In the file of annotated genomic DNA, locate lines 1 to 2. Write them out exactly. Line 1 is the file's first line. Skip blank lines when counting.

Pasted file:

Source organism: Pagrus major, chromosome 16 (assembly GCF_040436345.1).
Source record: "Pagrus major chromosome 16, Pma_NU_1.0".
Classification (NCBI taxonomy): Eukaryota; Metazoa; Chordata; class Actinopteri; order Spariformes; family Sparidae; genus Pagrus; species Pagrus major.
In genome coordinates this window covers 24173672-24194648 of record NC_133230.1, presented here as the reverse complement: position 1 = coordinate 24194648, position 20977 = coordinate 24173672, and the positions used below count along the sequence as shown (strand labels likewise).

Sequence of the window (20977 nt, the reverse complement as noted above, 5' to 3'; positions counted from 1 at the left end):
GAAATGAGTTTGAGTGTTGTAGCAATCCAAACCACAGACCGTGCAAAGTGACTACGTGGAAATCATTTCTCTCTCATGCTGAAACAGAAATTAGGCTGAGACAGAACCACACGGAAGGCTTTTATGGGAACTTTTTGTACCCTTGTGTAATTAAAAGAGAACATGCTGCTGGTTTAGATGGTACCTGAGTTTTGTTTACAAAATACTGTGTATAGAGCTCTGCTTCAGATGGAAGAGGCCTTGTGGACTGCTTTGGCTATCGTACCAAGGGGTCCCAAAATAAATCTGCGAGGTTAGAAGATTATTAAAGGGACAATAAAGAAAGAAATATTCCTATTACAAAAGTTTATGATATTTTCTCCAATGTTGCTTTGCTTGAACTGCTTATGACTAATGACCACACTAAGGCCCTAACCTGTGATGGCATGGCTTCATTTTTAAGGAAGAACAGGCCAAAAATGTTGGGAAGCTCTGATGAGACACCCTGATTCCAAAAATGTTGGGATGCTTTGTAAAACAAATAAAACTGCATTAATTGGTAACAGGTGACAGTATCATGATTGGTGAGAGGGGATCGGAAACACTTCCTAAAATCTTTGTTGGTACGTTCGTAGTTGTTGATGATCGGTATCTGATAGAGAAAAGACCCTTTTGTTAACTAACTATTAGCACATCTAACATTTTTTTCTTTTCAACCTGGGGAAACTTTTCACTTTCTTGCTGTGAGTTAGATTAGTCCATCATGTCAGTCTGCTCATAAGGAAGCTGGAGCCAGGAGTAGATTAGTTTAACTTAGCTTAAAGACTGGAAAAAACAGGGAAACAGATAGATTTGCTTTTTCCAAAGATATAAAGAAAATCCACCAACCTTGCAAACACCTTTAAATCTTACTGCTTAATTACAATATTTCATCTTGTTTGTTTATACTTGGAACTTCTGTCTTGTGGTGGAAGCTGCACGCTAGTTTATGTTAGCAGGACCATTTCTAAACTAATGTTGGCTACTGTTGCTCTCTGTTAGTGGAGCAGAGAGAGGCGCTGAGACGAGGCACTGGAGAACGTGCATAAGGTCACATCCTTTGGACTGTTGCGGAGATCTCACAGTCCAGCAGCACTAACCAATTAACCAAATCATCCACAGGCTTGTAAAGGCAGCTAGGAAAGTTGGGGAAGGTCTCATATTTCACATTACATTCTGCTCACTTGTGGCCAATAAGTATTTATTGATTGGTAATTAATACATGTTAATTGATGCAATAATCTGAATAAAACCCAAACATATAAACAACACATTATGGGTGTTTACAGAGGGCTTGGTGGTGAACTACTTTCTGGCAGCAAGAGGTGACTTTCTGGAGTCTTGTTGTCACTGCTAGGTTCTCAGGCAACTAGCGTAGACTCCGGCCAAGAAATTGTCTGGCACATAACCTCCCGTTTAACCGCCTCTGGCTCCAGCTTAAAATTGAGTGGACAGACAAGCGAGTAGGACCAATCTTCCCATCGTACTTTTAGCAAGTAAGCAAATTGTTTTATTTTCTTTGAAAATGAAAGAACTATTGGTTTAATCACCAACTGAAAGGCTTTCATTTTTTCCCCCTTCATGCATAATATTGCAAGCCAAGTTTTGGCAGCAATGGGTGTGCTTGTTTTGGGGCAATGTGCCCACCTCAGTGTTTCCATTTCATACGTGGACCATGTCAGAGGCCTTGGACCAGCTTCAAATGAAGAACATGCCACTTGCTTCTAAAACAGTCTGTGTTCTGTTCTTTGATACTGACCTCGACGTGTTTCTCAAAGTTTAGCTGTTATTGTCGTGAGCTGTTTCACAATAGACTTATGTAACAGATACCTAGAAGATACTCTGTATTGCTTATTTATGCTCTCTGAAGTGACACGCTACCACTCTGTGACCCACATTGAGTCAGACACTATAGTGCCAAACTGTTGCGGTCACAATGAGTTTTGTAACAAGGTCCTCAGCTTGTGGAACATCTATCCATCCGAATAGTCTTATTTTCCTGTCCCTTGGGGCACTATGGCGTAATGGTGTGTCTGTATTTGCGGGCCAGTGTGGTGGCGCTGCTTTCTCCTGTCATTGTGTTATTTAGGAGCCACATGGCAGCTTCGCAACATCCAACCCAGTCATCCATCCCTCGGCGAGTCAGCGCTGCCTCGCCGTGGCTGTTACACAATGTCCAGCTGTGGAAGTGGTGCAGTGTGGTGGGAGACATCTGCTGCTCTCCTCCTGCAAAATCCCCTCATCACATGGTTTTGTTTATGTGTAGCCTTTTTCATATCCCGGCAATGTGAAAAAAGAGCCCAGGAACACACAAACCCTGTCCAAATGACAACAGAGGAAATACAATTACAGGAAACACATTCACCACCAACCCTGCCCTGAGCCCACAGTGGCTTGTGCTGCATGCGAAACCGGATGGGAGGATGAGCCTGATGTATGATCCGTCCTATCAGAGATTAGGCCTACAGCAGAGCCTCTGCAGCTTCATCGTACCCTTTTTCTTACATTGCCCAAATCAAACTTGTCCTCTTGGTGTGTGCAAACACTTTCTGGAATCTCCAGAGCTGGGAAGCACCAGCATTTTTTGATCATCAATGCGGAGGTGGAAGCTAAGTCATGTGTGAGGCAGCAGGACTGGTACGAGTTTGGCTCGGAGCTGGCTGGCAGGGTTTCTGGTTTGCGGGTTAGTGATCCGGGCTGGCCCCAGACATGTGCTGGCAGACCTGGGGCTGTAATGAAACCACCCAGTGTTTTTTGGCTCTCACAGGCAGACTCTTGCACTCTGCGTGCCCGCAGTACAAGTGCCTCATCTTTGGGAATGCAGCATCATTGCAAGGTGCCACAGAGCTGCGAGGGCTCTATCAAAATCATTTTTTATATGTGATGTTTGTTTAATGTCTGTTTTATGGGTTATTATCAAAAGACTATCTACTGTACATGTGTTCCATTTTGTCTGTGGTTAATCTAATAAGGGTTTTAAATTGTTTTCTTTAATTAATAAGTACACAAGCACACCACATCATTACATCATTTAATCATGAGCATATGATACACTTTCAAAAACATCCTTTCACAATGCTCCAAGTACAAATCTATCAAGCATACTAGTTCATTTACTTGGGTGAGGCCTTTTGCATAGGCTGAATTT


Source organism: Pagrus major, chromosome 16 (assembly GCF_040436345.1).
Source record: "Pagrus major chromosome 16, Pma_NU_1.0".